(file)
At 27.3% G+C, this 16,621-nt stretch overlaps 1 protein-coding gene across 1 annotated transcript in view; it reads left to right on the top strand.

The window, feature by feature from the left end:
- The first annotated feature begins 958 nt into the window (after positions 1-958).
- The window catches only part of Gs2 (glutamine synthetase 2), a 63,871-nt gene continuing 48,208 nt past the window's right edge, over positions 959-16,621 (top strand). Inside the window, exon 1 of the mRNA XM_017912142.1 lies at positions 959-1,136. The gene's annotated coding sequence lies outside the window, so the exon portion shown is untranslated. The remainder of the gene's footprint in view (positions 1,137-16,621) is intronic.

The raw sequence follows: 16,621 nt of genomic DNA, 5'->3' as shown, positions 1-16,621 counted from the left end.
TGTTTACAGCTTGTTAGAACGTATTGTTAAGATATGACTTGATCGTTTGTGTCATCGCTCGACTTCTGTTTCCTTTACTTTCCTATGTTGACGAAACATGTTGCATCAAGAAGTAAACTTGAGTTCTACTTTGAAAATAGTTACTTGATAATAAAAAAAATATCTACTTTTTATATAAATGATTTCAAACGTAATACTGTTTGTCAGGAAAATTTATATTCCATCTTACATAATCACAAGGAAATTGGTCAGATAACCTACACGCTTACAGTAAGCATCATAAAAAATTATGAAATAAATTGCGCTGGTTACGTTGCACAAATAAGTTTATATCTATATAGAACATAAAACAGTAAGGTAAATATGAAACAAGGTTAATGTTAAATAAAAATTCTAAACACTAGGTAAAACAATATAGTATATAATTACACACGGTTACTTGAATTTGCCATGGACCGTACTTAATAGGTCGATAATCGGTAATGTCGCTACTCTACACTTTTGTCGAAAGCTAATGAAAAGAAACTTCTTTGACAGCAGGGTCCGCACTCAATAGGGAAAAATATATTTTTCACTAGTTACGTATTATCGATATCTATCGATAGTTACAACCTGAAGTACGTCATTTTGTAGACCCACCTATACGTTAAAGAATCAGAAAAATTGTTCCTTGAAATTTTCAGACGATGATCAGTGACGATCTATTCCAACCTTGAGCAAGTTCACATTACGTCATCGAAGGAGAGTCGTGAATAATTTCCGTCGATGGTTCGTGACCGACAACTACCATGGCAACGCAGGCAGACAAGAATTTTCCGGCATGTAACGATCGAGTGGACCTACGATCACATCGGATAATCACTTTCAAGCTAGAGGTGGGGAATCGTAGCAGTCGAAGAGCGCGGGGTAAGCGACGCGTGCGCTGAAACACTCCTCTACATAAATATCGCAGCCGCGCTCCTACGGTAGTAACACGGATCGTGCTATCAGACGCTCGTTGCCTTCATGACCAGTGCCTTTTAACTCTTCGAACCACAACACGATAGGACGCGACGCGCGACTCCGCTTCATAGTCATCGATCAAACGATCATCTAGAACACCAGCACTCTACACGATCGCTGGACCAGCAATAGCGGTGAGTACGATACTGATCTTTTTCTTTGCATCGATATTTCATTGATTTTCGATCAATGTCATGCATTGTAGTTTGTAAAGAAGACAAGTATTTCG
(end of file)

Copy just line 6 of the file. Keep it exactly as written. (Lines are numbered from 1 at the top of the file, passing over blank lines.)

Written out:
TGTTTACAGCTTGTTAGAACGTATTGTTAAGATATGACTTGATCGTTTGTGTCATCGCTCGACTTCTGTTTCCTTTACTTTCCTATGTTGACGAAACATGTTGCATCAAGAAGTAAACTTGAGTTCTACTTTGAAAATAGTTACTTGATAATAAAAAAAATATCTACTTTTTATATAAATGATTTCAAACGTAATACTGTTTGTCAGGAAAATTTATATTCCATCTTACATAATCACAAGGAAATTGGTCAGATAACCTACACGCTTACAGTAAGCATCATAAAAAATTATGAAATAAATTGCGCTGGTTACGTTGCACAAATAAGTTTATATCTATATAGAACATAAAACAGTAAGGTAAATATGAAACAAGGTTAATGTTAAATAAAAATTCTAAACACTAGGTAAAACAATATAGTATATAATTACACACGGTTACTTGAATTTGCCATGGACCGTACTTAATAGGTCGATAATCGGTAATGTCGCTACTCTACACTTTTGTCGAAAGCTAATGAAAAGAAACTTCTTTGACAGCAGGGTCCGCACTCAATAGGGAAAAATATATTTTTCACTAGTTACGTATTATCGATATCTATCGATAGTTACAACCTGAAGTACGTCATTTTGTAGACCCACCTATACGTTAAAGAATCAGAAAAATTGTTCCTTGAAATTTTCAGACGATGATCAGTGACGATCTATTCCAACCTTGAGCAAGTTCACATTACGTCATCGAAGGAGAGTCGTGAATAATTTCCGTCGATGGTTCGTGACCGACAACTACCATGGCAACGCAGGCAGACAAGAATTTTCCGGCATGTAACGATCGAGTGGACCTACGATCACATCGGATAATCACTTTCAAGCTAGAGGTGGGGAATCGTAGCAGTCGAAGAGCGCGGGGTAAGCGACGCGTGCGCTGAAACACTCCTCTACATAAATATCGCAGCCGCGCTCCTACGGTAGTAACACGGATCGTGCTATCAGACGCTCGTTGCCTTCATGACCAGTGCCTTTTAACTCTTCGAACCACAACACGATAGGACGCGACGCGCGACTCCGCTTCATAGTCATCGATCAAACGATCATCTAGAACACCAGCACTCTACACGATCGCTGGACCAGCAATAGCGGTGAGTACGATACTGATCTTTTTCTTTGCATCGATATTTCATTGATTTTCGATCAATGTCATGCATTGTAGTTTGTAAAGAAGACAAGTATTTCG